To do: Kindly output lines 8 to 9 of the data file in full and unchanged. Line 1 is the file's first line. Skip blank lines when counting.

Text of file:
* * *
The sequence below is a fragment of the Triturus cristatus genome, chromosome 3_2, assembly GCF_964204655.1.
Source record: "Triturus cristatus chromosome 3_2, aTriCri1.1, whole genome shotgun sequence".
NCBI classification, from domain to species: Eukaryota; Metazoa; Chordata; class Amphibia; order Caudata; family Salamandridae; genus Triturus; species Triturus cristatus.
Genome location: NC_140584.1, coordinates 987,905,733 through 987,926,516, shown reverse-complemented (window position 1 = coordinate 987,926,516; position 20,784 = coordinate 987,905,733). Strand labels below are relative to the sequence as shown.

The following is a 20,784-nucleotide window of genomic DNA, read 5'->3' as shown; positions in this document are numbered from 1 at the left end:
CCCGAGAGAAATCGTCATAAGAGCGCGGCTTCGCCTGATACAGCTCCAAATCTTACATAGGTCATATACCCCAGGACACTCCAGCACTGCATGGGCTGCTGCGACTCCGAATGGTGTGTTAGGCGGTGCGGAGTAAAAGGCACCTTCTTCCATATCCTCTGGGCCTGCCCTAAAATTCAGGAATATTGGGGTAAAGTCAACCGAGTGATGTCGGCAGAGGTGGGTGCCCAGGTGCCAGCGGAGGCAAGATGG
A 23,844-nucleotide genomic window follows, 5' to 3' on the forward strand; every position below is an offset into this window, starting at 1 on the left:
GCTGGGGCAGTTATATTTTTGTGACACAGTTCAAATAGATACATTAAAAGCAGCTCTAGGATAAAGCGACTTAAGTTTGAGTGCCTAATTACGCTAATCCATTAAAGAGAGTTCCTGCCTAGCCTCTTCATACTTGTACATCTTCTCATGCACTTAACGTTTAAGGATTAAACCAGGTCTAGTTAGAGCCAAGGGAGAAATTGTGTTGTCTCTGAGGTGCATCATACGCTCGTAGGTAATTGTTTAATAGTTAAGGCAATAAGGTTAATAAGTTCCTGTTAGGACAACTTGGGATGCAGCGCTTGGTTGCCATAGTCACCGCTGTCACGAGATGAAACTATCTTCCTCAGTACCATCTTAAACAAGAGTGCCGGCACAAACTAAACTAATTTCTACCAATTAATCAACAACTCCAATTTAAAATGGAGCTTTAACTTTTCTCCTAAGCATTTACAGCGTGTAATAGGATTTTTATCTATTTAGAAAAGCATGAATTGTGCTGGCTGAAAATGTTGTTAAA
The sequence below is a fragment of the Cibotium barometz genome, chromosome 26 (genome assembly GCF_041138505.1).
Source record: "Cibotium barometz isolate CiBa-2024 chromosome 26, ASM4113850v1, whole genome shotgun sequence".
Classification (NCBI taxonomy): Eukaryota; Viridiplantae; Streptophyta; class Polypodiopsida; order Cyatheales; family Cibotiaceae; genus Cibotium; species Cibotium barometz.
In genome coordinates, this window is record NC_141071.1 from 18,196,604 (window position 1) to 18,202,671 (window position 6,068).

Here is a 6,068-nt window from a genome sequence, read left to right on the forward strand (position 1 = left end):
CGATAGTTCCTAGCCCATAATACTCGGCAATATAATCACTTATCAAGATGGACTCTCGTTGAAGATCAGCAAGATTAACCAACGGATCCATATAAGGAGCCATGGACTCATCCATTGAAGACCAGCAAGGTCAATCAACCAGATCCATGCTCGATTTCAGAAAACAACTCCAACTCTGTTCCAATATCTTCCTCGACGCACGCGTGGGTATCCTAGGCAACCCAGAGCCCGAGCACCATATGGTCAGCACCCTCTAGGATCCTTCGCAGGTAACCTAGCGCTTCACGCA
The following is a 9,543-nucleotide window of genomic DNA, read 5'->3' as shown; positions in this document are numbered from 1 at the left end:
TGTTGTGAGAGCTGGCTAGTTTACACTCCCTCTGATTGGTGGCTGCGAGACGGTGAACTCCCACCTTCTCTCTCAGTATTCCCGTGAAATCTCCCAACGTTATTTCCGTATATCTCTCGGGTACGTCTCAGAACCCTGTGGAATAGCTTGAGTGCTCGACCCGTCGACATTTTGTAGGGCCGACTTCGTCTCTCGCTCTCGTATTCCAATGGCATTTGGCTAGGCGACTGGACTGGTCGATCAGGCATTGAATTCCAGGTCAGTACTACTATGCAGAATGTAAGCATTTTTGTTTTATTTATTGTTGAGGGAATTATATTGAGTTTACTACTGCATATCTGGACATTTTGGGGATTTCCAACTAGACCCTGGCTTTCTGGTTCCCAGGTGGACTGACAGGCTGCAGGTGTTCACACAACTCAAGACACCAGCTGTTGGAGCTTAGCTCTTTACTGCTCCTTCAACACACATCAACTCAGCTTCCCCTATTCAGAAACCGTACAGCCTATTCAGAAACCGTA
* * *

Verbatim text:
GCTGGGGCAGTTATATTTTTGTGACACAGTTCAAATAGATACATTAAAAGCAGCTCTAGGATAAAGCGACTTAAGTTTGAGTGCCTAATTACGCTAATCCATTAAAGAGAGTTCCTGCCTAGCCTCTTCATACTTGTACATCTTCTCATGCACTTAACGTTTAAGGATTAAACCAGGTCTAGTTAGAGCCAAGGGAGAAATTGTGTTGTCTCTGAGGTGCATCATACGCTCGTAGGTAATTGTTTAATAGTTAAGGCAATAAGGTTAATAAGTTCCTGTTAGGACAACTTGGGATGCAGCGCTTGGTTGCCATAGTCACCGCTGTCACGAGATGAAACTATCTTCCTCAGTACCATCTTAAACAAGAGTGCCGGCACAAACTAAACTAATTTCTACCAATTAATCAACAACTCCAATTTAAAATGGAGCTTTAACTTTTCTCCTAAGCATTTACAGCGTGTAATAGGATTTTTATCTATTTAGAAAAGCATGAATTGTGCTGGCTGAAAATGTTGTTAAA
The sequence below is a fragment of the Cibotium barometz genome, chromosome 26 (genome assembly GCF_041138505.1).